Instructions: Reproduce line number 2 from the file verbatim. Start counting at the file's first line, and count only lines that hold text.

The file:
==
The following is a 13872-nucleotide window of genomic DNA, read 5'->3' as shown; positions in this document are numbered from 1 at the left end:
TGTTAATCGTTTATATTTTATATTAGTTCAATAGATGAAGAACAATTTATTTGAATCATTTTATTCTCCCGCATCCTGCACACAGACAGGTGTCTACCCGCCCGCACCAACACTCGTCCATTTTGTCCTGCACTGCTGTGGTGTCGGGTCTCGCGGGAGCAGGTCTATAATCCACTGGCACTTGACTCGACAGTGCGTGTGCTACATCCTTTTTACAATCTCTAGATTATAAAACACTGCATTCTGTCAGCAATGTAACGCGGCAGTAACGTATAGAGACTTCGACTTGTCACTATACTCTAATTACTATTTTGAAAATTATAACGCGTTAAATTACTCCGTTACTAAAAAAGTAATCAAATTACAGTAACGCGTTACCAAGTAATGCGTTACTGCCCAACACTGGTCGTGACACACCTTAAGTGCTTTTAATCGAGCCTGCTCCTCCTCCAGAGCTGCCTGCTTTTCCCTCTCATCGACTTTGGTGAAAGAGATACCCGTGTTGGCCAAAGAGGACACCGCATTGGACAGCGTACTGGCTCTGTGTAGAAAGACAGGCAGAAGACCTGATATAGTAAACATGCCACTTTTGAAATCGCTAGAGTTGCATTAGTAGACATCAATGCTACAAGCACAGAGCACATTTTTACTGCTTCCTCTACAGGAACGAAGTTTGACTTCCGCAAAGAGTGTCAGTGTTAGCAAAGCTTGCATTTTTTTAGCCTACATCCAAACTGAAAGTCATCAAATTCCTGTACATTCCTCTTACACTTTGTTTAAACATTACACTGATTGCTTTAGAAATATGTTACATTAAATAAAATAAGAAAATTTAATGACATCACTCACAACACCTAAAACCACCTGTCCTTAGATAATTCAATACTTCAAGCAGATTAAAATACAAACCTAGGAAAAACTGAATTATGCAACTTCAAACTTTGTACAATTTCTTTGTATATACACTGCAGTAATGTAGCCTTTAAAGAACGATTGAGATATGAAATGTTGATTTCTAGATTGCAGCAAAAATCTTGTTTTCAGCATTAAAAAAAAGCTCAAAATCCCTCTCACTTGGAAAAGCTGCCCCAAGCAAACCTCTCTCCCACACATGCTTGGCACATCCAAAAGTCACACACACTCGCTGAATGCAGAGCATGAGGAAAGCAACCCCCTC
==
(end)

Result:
TGTTAATCGTTTATATTTTATATTAGTTCAATAGATGAAGAACAATTTATTTGAATCATTTTATTCTCCCGCATCCTGCACACAGACAGGTGTCTACCCGCCCGCACCAACACTCGTCCATTTTGTCCTGCACTGCTGTGGTGTCGGGTCTCGCGGGAGCAGGTCTATAATCCACTGGCACTTGACTCGACAGTGCGTGTGCTACATCCTTTTTACAATCTCTAGATTATAAAACACTGCATTCTGTCAGCAATGTAACGCGGCAGTAACGTATAGAGACTTCGACTTGTCACTATACTCTAATTACTATTTTGAAAATTATAACGCGTTAAATTACTCCGTTACTAAAAAAGTAATCAAATTACAGTAACGCGTTACCAAGTAATGCGTTACTGCCCAACACTGGTCGTGACACACCTTAAGTGCTTTTAATCGAGCCTGCTCCTCCTCCAGAGCTGCCTGCTTTTCCCTCTCATCGACTTTGGTGAAAGAGATACCCGTGTTGGCCAAAGAGGACACCGCATTGGACAGCGTACTGGCTCTGTGTAGAAAGACAGGCAGAAGACCTGATATAGTAAACATGCCACTTTTGAAATCGCTAGAGTTGCATTAGTAGACATCAATGCTACAAGCACAGAGCACATTTTTACTGCTTCCTCTACAGGAACGAAGTTTGACTTCCGCAAAGAGTGTCAGTGTTAGCAAAGCTTGCATTTTTTTAGCCTACATCCAAACTGAAAGTCATCAAATTCCTGTACATTCCTCTTACACTTTGTTTAAACATTACACTGATTGCTTTAGAAATATGTTACATTAAATAAAATAAGAAAATTTAATGACATCACTCACAACACCTAAAACCACCTGTCCTTAGATAATTCAATACTTCAAGCAGATTAAAATACAAACCTAGGAAAAACTGAATTATGCAACTTCAAACTTTGTACAATTTCTTTGTATATACACTGCAGTAATGTAGCCTTTAAAGAACGATTGAGATATGAAATGTTGATTTCTAGATTGCAGCAAAAATCTTGTTTTCAGCATTAAAAAAAAGCTCAAAATCCCTCTCACTTGGAAAAGCTGCCCCAAGCAAACCTCTCTCCCACACATGCTTGGCACATCCAAAAGTCACACACACTCGCTGAATGCAGAGCATGAGGAAAGCAACCCCCTC